- Jul 15, 2018
I purchased the 10 photo package and the quality was very good.
Poses. Yes, they are posed, not spur of the moment, but within reason, they will do whatever you ask. Don't want pictures of you just standing there? Don't just stand there! My favoirte example was on the main staircase on Formal Night. My wife handed me one of her shoes, climbed part way up the staircase, I bent down on one knee, and lifted the shoe up to her. It took a few seconds for us to get ready. The photographer understood and was ready to capture the shot when we were ready. Cinderella at the Ball is one of my favorite shots from that cruise, even if it was posed.I'm happy with the quality of photos for sure. They are cookie cutter in that when you get them done, they have very specific poses for people. They get you in, pose you, then out. As a result, I can't say I've liked the way I look in some of them. But that's on me, not the photographer. I will be getting the unlimited once again.
Theirs vs. Ours. On our 7 day cruise, I took over 1000 pictures. Between the rest of my family, we took over 5000 pictures. With our unlimited photo package, we got about 100 pictures from them. When I went back over all of the pictures to pict out my favorite 50 or so for printing out (and for a digital album), I ended up with about 20 of theirs and 30 of ours. So yes, we had a lot of our own pictures that we liked, but almost half came from the 100 they took. This to me shows how much we liked what they did.They're okay. (I bought a few of them). I still find it expensive when you can take your own and they will look almost just as good.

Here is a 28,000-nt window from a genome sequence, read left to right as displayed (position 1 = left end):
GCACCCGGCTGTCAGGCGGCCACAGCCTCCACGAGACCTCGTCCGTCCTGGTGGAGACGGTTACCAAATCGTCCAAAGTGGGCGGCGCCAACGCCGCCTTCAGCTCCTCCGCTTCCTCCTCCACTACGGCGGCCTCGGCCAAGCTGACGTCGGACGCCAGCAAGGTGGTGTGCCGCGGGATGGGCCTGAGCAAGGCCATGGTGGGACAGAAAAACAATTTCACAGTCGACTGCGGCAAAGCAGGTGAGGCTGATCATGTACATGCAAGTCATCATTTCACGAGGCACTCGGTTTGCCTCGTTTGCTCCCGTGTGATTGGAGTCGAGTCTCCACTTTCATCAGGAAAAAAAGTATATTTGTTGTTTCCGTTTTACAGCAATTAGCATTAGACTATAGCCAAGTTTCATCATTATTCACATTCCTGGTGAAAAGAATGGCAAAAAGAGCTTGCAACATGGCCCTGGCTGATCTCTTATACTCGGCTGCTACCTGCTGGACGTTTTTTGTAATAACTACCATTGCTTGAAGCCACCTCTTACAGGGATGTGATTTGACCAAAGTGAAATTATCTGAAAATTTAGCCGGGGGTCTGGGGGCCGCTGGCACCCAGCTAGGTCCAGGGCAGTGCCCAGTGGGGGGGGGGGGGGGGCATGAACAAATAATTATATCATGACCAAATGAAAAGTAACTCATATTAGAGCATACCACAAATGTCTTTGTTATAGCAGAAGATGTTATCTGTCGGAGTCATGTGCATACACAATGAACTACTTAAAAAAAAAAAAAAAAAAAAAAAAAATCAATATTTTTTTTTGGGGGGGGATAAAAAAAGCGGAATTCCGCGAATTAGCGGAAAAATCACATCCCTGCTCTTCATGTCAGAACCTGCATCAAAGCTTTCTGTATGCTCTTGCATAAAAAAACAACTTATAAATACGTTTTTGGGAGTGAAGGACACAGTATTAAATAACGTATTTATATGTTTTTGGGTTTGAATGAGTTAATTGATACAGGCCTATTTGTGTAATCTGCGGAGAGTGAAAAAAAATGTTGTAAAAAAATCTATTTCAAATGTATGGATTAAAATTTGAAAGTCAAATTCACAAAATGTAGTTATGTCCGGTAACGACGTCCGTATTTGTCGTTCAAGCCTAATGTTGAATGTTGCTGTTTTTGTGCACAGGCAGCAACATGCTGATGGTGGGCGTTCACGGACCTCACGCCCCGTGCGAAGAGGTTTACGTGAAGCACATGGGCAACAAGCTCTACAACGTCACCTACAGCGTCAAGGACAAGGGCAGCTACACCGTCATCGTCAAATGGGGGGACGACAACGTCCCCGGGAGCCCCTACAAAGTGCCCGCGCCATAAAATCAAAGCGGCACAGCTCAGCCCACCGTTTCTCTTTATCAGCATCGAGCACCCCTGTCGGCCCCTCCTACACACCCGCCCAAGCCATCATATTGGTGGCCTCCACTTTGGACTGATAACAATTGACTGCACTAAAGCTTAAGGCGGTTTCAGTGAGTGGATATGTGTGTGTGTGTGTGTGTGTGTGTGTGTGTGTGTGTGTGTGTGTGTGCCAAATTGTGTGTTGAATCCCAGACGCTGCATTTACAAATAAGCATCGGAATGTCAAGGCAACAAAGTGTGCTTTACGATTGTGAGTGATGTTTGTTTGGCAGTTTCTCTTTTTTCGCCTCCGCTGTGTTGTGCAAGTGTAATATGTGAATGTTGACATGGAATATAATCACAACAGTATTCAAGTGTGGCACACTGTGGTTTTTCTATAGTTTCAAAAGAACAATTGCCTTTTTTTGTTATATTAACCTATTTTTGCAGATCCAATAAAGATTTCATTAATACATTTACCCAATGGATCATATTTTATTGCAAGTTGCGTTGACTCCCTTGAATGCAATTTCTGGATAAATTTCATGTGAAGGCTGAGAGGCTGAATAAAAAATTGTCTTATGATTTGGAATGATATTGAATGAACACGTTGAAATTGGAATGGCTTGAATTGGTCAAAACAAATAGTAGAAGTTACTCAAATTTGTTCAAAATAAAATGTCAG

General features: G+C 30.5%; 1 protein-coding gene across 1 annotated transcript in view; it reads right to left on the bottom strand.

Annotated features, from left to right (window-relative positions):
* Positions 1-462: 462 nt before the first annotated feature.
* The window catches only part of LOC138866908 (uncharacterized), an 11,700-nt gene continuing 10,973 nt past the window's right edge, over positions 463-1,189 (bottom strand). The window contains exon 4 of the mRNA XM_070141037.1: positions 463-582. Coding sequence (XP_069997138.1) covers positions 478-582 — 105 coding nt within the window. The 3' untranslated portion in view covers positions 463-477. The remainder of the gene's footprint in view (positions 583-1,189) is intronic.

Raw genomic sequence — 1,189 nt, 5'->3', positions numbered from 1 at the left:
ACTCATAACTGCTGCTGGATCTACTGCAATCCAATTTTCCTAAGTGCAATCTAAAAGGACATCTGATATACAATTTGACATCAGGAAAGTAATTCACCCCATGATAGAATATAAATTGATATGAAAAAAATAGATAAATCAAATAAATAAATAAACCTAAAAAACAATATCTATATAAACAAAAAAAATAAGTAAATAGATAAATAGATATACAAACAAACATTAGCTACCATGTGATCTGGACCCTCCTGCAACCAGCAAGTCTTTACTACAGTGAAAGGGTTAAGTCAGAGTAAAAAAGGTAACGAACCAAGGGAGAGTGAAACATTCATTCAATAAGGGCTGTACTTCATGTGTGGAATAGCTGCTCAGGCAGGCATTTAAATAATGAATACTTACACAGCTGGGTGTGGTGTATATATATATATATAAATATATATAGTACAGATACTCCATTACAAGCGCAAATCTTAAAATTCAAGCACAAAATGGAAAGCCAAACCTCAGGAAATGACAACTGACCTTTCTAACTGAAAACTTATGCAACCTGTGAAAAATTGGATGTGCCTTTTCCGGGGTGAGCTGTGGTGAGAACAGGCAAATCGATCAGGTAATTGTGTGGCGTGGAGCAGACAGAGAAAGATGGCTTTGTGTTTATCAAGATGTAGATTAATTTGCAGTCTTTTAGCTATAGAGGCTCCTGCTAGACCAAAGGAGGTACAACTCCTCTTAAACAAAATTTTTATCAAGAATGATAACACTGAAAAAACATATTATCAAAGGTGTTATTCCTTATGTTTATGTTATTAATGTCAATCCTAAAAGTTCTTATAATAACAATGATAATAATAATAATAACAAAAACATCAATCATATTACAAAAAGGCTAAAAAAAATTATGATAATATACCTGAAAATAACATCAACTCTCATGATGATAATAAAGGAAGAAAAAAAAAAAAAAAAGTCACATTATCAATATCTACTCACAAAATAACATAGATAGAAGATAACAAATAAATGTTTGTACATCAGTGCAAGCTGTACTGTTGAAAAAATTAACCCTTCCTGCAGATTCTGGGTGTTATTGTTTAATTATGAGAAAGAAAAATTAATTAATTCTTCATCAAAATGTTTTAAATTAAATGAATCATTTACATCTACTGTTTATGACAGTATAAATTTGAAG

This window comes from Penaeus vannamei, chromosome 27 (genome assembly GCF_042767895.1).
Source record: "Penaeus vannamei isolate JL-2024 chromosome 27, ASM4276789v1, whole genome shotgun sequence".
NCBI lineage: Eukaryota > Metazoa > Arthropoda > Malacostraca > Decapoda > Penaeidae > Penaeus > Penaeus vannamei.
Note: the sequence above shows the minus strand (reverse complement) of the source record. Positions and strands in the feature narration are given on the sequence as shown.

This is true. I also wanted to mention that some of their pictures were places that we didn't take our own pictures, like most nights they would come to the tables. They'll shoot your whole group if you like, but they also shoot in pairs. We quickly learned to vary who sits next to whom and got some great pairings among our group. Also, they have photographers on Castaway Cay. One of our favorite shots is a group shot of us together IN the water. Great picture.We use a DSLR camera and my husband doesn't like to be in the pictures, so for the character meets I have both the Shutters and his photo's. I create a photo book of the trip at home with a combination of all the photo's. We edit them in Lightroom, but 80% of the time, I'll go with the Shutters photo's, simply because he can't compete with a professional flash set up. The 20% are the times when I had some really cool interaction, which they hardly even shoot or when there was no decent photo in the batch (it happened a few times).
This is the WORST aspect of the Shutters photos. They pretty much all come with boarders. You mostly can't opt out of them, and some of them are even tough to crop out. If you are picky, this could REALLY bother you. On the other hand, maybe you'll like the boarders. If you know you don't like them, ask them to take a bit wider shot, then you might have better luck cropping the boarders out later.and there is a border applied on every image, sometimes it is neat, sometimes cheesy.
I am not a fan of the heavy flash. This is probably the main concern of mine.IMHO, the photography on the ship is designed primarily to be idiot-proof, not for artistic quality. They want it to be well lit and they want it to be in focus and they want to take only one exposure. So lens stopped down, fast shutter speed, and heavy flash. I thought most were overly exposed and I was much happier with the ones from my camera handed off to cast members.